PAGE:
When Did It Get to Be June…and How Come No One Told Me?!
That’s right. It’s June. Pretty sure I missed the memo.
Also, I take back my comment about winter in Malawi. I’m cold. There isn’t snow… But it’s not what you would deem warm though either…
Yesterday we went to Kambalani village to attend the launching of their community Home-Based Care program. This was Jillian’s third trip there, having been last week to distribute T-Shirts and information for the local volunteers, and Eric and yours truly’s second. Kambalani village had actually been one of the first places we had gone to on the Study Tour and also holds the distinct honour of being where we first tried nsima.
It was quite the afternoon. There were lots of presentations and speeches. Certificates were handed out by the one of the Kabudula Community Hospital’s Senior level HSA (Health Surveillance Assistants) and Joseph Zimba from CPAR-Malawi. There were educational dramas about good health practices. A team of boys that could give most of the groups on Randy Jackson’s America’s Best Dance Crew a run for their Kwatcha danced to the heavy pounding rhythms of a drum and percussion ensemble. There was singing and dancing, and if I’m not mistaken, a poetry reading. The only real downside was that none of it was in English. I didn’t expect that it would be, and don’t wish that it had been (as it would have been highly ineffective in terms of community message dissemination if it had been in English)… but I wanted to know what they were saying if only to understand what the jokes were about…
It was also a significant afternoon for another, more personal, reason. When we had been there the first time we met was an elderly woman named Sabina, who could not have been more wonderful. Although we had said hello in Chichewa, she was quick to employ her English and wanted to carry on a conversation. She was not a village chief or headwoman, but was clearly the grandmother in charge. There was just something about her that was special.
Yesterday, after loosening our cramped bodies from the long ride and disembarking from the car, we prepared ourselves for the long line of handshakes that we have become accustomed to. And there, in the queue, was Sabina. She greeted all of us by name. “Jill, how are you?”. “Hello Lauren!”. “Eric, my son”.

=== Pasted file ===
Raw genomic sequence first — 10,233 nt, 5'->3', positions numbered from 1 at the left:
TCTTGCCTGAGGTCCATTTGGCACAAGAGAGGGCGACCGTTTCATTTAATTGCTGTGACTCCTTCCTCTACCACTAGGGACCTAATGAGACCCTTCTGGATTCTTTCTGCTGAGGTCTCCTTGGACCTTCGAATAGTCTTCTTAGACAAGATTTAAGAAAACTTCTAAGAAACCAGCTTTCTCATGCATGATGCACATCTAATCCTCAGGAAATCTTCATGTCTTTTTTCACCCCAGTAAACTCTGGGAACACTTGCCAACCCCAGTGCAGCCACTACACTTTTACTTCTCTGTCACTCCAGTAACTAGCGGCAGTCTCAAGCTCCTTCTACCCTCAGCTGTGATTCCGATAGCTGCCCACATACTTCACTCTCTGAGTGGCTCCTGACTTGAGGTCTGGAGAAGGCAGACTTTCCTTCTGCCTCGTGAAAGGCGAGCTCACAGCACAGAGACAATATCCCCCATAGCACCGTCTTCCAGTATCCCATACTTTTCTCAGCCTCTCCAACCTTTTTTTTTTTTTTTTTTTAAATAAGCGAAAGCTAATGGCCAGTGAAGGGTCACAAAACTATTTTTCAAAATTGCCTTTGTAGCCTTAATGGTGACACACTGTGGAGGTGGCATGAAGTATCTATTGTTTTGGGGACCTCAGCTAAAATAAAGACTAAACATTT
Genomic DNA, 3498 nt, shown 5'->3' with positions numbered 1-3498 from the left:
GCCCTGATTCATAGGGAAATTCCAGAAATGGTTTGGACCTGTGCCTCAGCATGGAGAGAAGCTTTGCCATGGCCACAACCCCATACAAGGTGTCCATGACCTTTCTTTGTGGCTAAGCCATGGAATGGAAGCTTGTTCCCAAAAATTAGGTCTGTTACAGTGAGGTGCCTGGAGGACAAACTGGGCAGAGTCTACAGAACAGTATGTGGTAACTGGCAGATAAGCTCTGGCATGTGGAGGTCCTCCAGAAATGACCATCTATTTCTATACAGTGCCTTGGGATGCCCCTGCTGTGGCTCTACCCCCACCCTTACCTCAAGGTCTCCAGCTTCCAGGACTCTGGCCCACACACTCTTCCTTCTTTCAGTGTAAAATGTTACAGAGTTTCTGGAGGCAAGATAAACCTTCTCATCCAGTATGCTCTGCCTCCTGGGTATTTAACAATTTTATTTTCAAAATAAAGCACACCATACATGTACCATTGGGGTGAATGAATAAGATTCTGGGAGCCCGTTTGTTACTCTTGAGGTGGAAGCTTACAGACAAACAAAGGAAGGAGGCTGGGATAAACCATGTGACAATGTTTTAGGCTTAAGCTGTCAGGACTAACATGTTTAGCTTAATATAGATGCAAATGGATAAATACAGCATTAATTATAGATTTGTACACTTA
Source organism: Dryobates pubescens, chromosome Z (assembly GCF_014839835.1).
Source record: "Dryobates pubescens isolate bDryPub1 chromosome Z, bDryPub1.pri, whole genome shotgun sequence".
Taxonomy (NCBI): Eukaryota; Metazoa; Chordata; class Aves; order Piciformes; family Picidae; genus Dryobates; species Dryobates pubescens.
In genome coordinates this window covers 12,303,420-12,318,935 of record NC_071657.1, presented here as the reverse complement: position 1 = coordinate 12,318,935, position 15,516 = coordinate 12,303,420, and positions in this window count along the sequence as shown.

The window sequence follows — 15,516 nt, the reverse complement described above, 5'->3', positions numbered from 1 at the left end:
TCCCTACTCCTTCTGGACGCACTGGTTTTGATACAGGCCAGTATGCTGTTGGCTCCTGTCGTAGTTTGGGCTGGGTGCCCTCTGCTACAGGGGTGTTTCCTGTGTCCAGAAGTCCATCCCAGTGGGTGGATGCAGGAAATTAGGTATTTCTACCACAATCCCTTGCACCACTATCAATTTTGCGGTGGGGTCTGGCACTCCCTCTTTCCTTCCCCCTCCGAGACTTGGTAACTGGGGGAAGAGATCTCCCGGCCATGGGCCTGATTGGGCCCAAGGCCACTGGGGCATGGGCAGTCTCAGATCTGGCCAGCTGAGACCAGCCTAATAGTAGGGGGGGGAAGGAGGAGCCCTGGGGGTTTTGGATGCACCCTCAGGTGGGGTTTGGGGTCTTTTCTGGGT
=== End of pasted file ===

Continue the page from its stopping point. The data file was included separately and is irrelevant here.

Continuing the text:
During the ceremony she sat with the volunteers, across from us, on a mat. Every so often as I glanced around the crowd that had gathered I would catch her looking at us. She would look me in the eye, not breaking the stare, and I had the feeling that she had been somehow able to get deeper. Without having ever really spoken much, she totally had me figured out.
When we left, the village chiefs and headmen walked us to the vehicle. The volunteers shook our hands and we wished them good luck in all of their work that lay ahead. Jokes were exchanged with CPAR staff and forms and receipts were signed.
As I gazed into the crowd of easily a hundred people, I saw Sabina. Still looking back, still smiling. Without even thinking I waved, unintentionally including all the community in my gesture that was really only meant for one.
I know there are lots of images that will stay with me after this adventure has come and gone. The one with a throng of people and Sabina in the centre, with one old hand waving rapidly in and amongst loads of staring faces will surely be one of them. She knew that I was waving goodbye to her, she was the only one that waved back. She knows that we will probably never see each other again, as my time in Lilongwe is almost done. She knows how strange and redundant I feel some days and how lucky I feel the next. And though I have yet to figure it out, I think I may have learned something from her yesterday.
But to be fair, she probably knows that too.